Ni2+ block of CaV3.1 (alpha1G) T-type calcium channels.

Obejero-Paz CA, Gray IP, Jones SW - J. Gen. Physiol. (2008)

Bimolecular rate constants for Ni2+ block in different ionic conditions, from IIV protocols. Values include data in all concentrations of Ni2+, n = 12 (nominally Ca2+ free), n = 12 (2 mM Ca2+), n = 11 (2 mM Ba2+), n = 5 (110 mM Ca2+, all at 3 mM Ni2+), and n = 4 (110 mM Ba2+, all at 3 mM Ni2+).
© Copyright Policy
Related In: Results  -  Collection

License 1 - License 2
Show All Figures
getmorefigures.php?uid=PMC2483332&req=5

fig10: Bimolecular rate constants for Ni2+ block in different ionic conditions, from IIV protocols. Values include data in all concentrations of Ni2+, n = 12 (nominally Ca2+ free), n = 12 (2 mM Ca2+), n = 11 (2 mM Ba2+), n = 5 (110 mM Ca2+, all at 3 mM Ni2+), and n = 4 (110 mM Ba2+, all at 3 mM Ni2+).
Mentions: Fig. 10 summarizes the bimolecular rate constants for Ni2+ block in the ionic conditions examined in this study. The rate of Ni2+ entry varied by >1,000-fold, from (4.8 ± 0.3) × 107 M−1s−1 (nominally Ca2+ free, −120 mV) to (3.1 ± 0.2) × 104 M−1s−1 (110 mM Ca2+, −20 mV).

Bottom Line: Na(+)).We conclude that both fast and slow block of Ca(V)3.1 by Ni(2+) are most consistent with occlusion of the pore.The exit rate of Ni(2+) for slow block is reduced at high Ni(2+) concentrations, suggesting that the site responsible for fast block can "lock in" slow block by Ni(2+), at a site located deeper within the pore.

View Article: PubMed Central - PubMed

Affiliation: Department of Physiology and Biophysics, Case Western Reserve University, Cleveland, OH 44106, USA.

ABSTRACT
Ni(2+) inhibits current through calcium channels, in part by blocking the pore, but Ni(2+) may also allosterically affect channel activity via sites outside the permeation pathway. As a test for pore blockade, we examined whether the effect of Ni(2+) on Ca(V)3.1 is affected by permeant ions. We find two components to block by Ni(2+), a rapid block with little voltage dependence, and a slow block most visible as accelerated tail currents. Rapid block is weaker for outward vs. inward currents (apparent K(d) = 3 vs. 1 mM Ni(2+), with 2 mM Ca(2+) or Ba(2+)) and is reduced at high permeant ion concentration (110 vs. 2 mM Ca(2+) or Ba(2+)). Slow block depends both on the concentration and on the identity of the permeant ion (Ca(2+) vs. Ba(2+) vs. Na(+)). Slow block is 2-3x faster in Ba(2+) than in Ca(2+) (2 or 110 mM), and is approximately 10x faster with 2 vs. 110 mM Ca(2+) or Ba(2+). Slow block is orders of magnitude slower than the diffusion limit, except in the nominal absence of divalent cations ( approximately 3 muM Ca(2+)). We conclude that both fast and slow block of Ca(V)3.1 by Ni(2+) are most consistent with occlusion of the pore. The exit rate of Ni(2+) for slow block is reduced at high Ni(2+) concentrations, suggesting that the site responsible for fast block can "lock in" slow block by Ni(2+), at a site located deeper within the pore. In contrast to the complex pore block observed for Ca(V)3.1, inhibition of Ca(V)3.2 by Ni(2+) was essentially independent of voltage, and was similar in 2 mM Ca(2+) vs. Ba(2+), consistent with inhibition by a different mechanism, at a site outside the pore.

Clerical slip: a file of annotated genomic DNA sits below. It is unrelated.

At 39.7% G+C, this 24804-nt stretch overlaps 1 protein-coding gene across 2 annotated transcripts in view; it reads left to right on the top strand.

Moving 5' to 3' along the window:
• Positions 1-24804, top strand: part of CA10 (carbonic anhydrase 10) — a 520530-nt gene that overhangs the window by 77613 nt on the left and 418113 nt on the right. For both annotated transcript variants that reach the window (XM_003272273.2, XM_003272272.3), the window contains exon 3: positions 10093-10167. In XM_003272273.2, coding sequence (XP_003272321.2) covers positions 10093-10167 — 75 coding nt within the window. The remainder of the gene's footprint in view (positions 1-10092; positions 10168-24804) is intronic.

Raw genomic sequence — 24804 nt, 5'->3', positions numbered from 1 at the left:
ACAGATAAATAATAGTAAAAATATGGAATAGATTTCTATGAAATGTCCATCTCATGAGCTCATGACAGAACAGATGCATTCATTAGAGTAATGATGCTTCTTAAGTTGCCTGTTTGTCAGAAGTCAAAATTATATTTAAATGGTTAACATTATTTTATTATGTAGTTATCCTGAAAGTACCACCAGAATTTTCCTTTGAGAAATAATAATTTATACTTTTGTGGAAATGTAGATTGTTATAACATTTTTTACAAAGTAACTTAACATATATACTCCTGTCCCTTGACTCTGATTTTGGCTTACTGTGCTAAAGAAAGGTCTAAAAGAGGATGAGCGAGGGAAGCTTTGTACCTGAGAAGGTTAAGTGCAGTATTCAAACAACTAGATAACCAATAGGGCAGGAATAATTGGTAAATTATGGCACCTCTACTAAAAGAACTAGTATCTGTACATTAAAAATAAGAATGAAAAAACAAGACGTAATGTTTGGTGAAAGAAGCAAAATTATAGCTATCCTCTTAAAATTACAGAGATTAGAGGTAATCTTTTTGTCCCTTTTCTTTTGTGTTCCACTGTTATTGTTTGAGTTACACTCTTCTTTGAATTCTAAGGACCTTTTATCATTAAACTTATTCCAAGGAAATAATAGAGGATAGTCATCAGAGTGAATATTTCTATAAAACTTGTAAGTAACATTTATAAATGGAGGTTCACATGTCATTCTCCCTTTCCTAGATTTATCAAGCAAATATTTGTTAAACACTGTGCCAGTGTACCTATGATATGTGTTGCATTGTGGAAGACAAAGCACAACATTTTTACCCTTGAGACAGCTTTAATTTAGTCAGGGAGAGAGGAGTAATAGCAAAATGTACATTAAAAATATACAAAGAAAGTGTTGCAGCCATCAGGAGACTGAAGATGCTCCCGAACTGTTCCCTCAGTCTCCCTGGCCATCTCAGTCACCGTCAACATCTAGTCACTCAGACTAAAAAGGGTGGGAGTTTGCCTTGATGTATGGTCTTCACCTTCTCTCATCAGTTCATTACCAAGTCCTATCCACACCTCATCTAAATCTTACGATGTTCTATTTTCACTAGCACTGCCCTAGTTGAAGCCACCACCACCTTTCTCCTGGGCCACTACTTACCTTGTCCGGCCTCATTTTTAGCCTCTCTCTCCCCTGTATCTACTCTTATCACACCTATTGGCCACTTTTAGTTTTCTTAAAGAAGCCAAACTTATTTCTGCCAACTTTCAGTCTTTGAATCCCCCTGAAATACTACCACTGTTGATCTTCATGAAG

Show MeSH
Related in: MedlinePlus